What is Elder Law and Elder Law Attorney

Mature man reading old book surrounded by heaps of books


As you can see on the banner and even in the URL address for this website, we are all about elder law. But perhaps after reading some of this you might be asking, what is elder law anyway?

It sounds like it should be pretty specialized, right?

Well it is, to a point. The specialty is the clientele – those who are older and thus will likely be involved in matters of estate planning, Medicare and Medicaid, Social Security and the like.

No, it is not the legal doctrine of TV lawyer/radio personality Larry Elder.

There are all kinds of attorneys who dabble in various categories of elder law, including those that actually have clientele of varying ages. But there are very few elder law “specialists,” those who at least know a lot about every area of elder law. Elder law can cover the gamut, from estate planning to probate to long-term care to insurance to wills and powers of attorney to nursing home neglect/abuse to Social Security to Medicare and Medicaid.

There are about 13 categories under the umbrella of elder law, and it will be important if you are looking for an elder-law attorney, to understand the right questions to ask to find the attorney who will be the right fit for you. Often it is personality that plays a role, but also it is more about the expertise of that attorney in the particular area of concern that you may have.

What Does an Elder Law Attorney Do?

An elder law attorney can serve as a very important adviser for a senior citizen and/or his or her family in legal and financial matters pertaining to elderly people. Whether it’s planning the estate to setting up long-term care options to powers of attorney, wills and trust – even end-of-life and real-estate issues – an elder law attorney can navigate you and your family through the various issues that will arise at some point.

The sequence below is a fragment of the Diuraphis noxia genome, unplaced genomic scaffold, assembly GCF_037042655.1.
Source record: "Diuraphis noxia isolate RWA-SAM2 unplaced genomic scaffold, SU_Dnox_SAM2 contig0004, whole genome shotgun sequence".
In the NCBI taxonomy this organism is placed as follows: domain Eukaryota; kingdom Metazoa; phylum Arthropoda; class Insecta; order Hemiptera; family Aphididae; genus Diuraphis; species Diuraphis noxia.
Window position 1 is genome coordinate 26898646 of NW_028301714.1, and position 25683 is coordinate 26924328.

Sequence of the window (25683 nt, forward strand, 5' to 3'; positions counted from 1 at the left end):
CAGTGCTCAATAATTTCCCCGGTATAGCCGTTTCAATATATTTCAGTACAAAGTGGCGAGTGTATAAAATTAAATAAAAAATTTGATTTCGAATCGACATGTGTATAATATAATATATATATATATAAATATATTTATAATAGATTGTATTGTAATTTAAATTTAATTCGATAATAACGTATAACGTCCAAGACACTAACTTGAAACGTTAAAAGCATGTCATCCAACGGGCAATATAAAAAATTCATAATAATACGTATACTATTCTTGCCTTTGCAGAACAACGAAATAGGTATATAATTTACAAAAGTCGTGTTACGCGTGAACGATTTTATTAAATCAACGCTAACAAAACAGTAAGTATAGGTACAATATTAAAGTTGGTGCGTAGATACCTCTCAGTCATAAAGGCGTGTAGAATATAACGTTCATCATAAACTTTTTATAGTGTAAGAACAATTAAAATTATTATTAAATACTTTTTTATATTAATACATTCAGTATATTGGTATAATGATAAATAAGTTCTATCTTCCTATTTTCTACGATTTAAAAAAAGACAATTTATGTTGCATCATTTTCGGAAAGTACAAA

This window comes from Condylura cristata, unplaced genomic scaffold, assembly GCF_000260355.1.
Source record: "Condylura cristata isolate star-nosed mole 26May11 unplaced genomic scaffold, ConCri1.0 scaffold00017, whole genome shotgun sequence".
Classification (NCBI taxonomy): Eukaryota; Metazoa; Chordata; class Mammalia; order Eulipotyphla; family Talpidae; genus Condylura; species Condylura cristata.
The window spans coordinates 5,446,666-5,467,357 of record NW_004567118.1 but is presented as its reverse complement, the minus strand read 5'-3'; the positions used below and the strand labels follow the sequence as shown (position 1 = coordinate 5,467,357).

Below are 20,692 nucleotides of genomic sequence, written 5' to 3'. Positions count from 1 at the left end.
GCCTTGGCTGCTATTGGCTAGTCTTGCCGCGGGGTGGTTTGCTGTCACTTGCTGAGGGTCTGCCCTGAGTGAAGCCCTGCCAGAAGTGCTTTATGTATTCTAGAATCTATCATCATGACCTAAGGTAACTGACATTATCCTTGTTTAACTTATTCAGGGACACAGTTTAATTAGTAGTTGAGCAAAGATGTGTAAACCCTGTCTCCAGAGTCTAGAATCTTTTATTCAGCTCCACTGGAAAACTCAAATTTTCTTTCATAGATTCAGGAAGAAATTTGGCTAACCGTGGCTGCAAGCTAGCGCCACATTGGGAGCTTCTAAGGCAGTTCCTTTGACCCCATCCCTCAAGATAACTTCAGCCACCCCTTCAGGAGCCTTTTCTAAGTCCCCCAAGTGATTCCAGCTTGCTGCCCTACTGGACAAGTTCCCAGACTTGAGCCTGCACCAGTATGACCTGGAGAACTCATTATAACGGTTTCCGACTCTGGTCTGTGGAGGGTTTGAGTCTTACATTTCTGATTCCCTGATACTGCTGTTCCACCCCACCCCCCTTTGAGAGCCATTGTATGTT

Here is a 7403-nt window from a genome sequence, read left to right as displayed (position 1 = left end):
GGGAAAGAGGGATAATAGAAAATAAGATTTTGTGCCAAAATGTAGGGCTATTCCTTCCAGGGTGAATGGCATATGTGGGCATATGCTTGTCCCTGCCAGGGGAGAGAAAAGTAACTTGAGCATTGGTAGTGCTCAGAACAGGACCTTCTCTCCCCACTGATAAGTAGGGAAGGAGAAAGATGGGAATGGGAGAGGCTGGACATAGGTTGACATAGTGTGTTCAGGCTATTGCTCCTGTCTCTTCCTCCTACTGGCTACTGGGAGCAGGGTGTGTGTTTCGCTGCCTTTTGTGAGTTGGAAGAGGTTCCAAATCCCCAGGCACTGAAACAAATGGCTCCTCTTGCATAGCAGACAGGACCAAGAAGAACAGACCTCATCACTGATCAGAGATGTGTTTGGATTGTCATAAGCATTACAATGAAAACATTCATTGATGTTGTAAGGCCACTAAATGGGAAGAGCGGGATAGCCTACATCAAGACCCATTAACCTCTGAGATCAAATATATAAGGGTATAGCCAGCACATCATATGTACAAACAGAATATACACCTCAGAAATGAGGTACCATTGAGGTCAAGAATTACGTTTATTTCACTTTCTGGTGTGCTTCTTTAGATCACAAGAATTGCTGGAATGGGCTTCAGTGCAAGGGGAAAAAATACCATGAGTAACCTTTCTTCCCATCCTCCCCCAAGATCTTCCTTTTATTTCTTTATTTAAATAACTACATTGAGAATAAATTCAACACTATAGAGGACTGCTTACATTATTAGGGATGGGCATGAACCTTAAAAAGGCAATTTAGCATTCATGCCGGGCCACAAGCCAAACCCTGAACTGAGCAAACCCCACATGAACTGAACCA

There are many attorneys who at least dabble in some aspects of elder law, but there are certified elder law attorneys (with the CELA designation) who have a broader and deeper knowledge of the various areas of elder law.

Some people do hire a financial planner and an elder-law attorney for financial and legal matters, respectively, and the two professionals can often work together in consultation. However, if you can only afford to hire one, an elder-law attorney might be the wiser move since many financial issues do have legal guidelines and regulations that an attorney can help interpret – and the attorney would know enough about financial details to be a sound adviser in getting your affairs in order.

If you are in the market for an elder law attorney, try to ask these questions to find the right fit for your particular need:

  • How long have you been practicing law (in general)?
  • What percentage of time do you dedicate to elder law matters?
  • Do you have a specialty within elder law?
  • What would I need for our first meeting?
  • What is your fee schedule?

No matter what specific need you might have within elder law, a certified elder law attorney can help you with any topic. As many elder law situations involve differing state laws and regulations, it is best to hire an elder law attorney who practices in the state where your elderly family member lives so as to not create confusion and legal troubles later.

Having an elder law attorney, at least on a retainer basis, can be a very sound investment for you and your family for when the inevitable happens, and the transfer of the estate goes on harmoniously and with little to no hassles.

Castle Wealth Group Legal in Media

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